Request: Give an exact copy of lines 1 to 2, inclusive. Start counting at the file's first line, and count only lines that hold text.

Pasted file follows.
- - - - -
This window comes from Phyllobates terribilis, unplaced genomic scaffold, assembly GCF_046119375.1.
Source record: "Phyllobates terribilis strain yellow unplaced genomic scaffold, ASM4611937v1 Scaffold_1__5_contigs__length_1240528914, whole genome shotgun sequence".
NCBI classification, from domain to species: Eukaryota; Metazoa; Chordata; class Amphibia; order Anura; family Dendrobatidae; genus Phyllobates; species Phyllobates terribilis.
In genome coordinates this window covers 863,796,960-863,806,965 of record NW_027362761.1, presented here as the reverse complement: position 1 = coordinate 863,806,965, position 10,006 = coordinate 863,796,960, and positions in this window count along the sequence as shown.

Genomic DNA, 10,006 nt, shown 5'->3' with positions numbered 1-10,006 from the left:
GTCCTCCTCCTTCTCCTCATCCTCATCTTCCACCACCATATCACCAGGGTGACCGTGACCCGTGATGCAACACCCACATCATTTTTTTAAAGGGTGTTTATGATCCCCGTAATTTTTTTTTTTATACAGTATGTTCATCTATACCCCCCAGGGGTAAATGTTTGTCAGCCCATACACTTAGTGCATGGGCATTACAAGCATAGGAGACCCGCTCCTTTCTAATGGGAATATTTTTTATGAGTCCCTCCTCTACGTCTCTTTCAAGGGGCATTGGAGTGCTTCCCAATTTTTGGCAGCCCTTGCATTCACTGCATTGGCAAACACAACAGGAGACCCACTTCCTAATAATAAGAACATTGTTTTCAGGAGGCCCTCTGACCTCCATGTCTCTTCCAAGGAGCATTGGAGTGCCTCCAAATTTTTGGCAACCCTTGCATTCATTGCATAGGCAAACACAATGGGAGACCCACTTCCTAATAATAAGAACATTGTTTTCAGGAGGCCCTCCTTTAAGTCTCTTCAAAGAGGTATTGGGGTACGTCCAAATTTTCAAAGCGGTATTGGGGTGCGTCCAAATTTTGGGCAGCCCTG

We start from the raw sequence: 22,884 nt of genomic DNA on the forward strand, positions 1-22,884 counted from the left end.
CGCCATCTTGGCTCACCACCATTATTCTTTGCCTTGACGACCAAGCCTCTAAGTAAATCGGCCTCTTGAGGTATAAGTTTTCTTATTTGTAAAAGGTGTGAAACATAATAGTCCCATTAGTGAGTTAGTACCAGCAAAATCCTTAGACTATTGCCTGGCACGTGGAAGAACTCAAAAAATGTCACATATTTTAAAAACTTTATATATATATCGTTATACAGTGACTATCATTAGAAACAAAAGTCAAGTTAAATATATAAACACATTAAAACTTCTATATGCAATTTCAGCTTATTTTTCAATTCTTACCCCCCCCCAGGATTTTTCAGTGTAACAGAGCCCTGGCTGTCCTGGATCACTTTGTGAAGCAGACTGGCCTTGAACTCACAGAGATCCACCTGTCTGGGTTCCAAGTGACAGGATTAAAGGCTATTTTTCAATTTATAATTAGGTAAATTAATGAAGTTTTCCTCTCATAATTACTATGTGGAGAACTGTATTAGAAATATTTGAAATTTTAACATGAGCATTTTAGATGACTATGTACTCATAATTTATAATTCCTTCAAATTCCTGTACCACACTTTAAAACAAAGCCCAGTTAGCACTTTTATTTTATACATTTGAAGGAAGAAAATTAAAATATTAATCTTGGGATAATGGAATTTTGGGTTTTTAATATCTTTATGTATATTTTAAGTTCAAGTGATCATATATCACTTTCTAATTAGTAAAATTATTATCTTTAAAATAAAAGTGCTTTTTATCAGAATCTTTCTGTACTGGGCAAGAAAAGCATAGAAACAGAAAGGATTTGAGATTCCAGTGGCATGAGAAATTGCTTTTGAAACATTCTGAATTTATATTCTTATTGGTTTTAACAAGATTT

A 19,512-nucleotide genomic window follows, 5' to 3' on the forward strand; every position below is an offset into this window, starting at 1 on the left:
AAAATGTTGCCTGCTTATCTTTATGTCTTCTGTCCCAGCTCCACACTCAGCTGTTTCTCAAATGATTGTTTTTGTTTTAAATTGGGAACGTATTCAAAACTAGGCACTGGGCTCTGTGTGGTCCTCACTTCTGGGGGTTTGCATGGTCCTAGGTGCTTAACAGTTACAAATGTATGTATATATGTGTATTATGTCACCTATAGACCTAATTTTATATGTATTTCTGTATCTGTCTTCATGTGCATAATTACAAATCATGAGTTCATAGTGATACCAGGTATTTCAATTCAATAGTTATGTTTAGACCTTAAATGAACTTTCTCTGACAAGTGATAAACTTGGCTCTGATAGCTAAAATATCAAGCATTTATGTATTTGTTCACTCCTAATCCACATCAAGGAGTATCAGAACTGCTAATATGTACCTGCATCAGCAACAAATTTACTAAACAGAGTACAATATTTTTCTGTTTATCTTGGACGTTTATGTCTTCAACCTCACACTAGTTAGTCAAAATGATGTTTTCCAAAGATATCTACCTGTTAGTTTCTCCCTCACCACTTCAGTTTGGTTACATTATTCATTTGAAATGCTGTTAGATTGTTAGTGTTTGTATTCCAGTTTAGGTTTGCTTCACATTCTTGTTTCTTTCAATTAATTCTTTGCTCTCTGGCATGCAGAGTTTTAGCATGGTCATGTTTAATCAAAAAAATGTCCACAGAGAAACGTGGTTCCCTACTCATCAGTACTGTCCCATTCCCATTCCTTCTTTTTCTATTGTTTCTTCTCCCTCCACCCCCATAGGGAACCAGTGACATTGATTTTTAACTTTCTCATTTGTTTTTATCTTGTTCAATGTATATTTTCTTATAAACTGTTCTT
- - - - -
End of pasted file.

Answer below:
This window comes from Phyllobates terribilis, unplaced genomic scaffold, assembly GCF_046119375.1.
Source record: "Phyllobates terribilis strain yellow unplaced genomic scaffold, ASM4611937v1 Scaffold_1__5_contigs__length_1240528914, whole genome shotgun sequence".